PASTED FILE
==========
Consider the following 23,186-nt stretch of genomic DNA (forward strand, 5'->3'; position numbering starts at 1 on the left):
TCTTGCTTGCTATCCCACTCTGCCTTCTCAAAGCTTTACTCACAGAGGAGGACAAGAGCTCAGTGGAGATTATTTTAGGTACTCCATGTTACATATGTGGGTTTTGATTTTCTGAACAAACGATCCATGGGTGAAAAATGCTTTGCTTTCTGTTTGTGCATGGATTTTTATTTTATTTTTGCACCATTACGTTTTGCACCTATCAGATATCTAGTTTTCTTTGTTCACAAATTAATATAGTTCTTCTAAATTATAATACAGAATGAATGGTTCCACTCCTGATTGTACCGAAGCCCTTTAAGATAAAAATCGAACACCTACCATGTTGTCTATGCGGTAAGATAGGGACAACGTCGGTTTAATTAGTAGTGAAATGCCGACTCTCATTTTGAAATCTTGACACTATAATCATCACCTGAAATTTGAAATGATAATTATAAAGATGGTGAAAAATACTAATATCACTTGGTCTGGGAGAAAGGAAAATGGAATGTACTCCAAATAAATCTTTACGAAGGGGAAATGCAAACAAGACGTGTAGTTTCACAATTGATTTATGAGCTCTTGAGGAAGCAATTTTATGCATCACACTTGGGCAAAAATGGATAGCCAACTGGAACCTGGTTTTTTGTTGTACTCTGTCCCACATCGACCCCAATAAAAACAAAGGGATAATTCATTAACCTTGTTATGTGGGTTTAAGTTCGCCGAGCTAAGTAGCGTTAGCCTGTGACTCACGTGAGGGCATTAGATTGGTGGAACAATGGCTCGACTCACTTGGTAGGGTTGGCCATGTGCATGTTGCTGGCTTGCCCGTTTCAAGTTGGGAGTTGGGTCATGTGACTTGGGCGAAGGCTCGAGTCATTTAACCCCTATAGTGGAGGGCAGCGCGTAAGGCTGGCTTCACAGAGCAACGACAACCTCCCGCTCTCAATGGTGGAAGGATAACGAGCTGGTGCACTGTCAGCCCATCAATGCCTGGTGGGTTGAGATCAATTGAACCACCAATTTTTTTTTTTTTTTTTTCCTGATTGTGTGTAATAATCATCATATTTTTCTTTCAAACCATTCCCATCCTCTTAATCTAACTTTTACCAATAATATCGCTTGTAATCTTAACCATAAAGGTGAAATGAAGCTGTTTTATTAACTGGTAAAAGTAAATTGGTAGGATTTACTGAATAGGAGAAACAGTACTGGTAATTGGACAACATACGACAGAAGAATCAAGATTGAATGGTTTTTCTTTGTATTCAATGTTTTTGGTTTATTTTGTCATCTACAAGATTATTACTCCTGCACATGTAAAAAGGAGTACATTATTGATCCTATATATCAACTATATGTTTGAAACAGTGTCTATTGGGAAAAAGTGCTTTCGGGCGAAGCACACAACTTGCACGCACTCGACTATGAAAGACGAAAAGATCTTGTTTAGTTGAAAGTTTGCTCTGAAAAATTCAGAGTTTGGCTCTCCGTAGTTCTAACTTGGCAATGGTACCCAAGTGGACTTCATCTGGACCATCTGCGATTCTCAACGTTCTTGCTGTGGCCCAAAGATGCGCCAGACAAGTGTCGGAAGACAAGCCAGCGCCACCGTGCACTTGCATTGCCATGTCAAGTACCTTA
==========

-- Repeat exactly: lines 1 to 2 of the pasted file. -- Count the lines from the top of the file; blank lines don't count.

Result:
Consider the following 23,186-nt stretch of genomic DNA (forward strand, 5'->3'; position numbering starts at 1 on the left):
TCTTGCTTGCTATCCCACTCTGCCTTCTCAAAGCTTTACTCACAGAGGAGGACAAGAGCTCAGTGGAGATTATTTTAGGTACTCCATGTTACATATGTGGGTTTTGATTTTCTGAACAAACGATCCATGGGTGAAAAATGCTTTGCTTTCTGTTTGTGCATGGATTTTTATTTTATTTTTGCACCATTACGTTTTGCACCTATCAGATATCTAGTTTTCTTTGTTCACAAATTAATATAGTTCTTCTAAATTATAATACAGAATGAATGGTTCCACTCCTGATTGTACCGAAGCCCTTTAAGATAAAAATCGAACACCTACCATGTTGTCTATGCGGTAAGATAGGGACAACGTCGGTTTAATTAGTAGTGAAATGCCGACTCTCATTTTGAAATCTTGACACTATAATCATCACCTGAAATTTGAAATGATAATTATAAAGATGGTGAAAAATACTAATATCACTTGGTCTGGGAGAAAGGAAAATGGAATGTACTCCAAATAAATCTTTACGAAGGGGAAATGCAAACAAGACGTGTAGTTTCACAATTGATTTATGAGCTCTTGAGGAAGCAATTTTATGCATCACACTTGGGCAAAAATGGATAGCCAACTGGAACCTGGTTTTTTGTTGTACTCTGTCCCACATCGACCCCAATAAAAACAAAGGGATAATTCATTAACCTTGTTATGTGGGTTTAAGTTCGCCGAGCTAAGTAGCGTTAGCCTGTGACTCACGTGAGGGCATTAGATTGGTGGAACAATGGCTCGACTCACTTGGTAGGGTTGGCCATGTGCATGTTGCTGGCTTGCCCGTTTCAAGTTGGGAGTTGGGTCATGTGACTTGGGCGAAGGCTCGAGTCATTTAACCCCTATAGTGGAGGGCAGCGCGTAAGGCTGGCTTCACAGAGCAACGACAACCTCCCGCTCTCAATGGTGGAAGGATAACGAGCTGGTGCACTGTCAGCCCATCAATGCCTGGTGGGTTGAGATCAATTGAACCACCAATTTTTTTTTTTTTTTTTTCCTGATTGTGTGTAATAATCATCATATTTTTCTTTCAAACCATTCCCATCCTCTTAATCTAACTTTTACCAATAATATCGCTTGTAATCTTAACCATAAAGGTGAAATGAAGCTGTTTTATTAACTGGTAAAAGTAAATTGGTAGGATTTACTGAATAGGAGAAACAGTACTGGTAATTGGACAACATACGACAGAAGAATCAAGATTGAATGGTTTTTCTTTGTATTCAATGTTTTTGGTTTATTTTGTCATCTACAAGATTATTACTCCTGCACATGTAAAAAGGAGTACATTATTGATCCTATATATCAACTATATGTTTGAAACAGTGTCTATTGGGAAAAAGTGCTTTCGGGCGAAGCACACAACTTGCACGCACTCGACTATGAAAGACGAAAAGATCTTGTTTAGTTGAAAGTTTGCTCTGAAAAATTCAGAGTTTGGCTCTCCGTAGTTCTAACTTGGCAATGGTACCCAAGTGGACTTCATCTGGACCATCTGCGATTCTCAACGTTCTTGCTGTGGCCCAAAGATGCGCCAGACAAGTGTCGGAAGACAAGCCAGCGCCACCGTGCACTTGCATTGCCATGTCAAGTACCTTA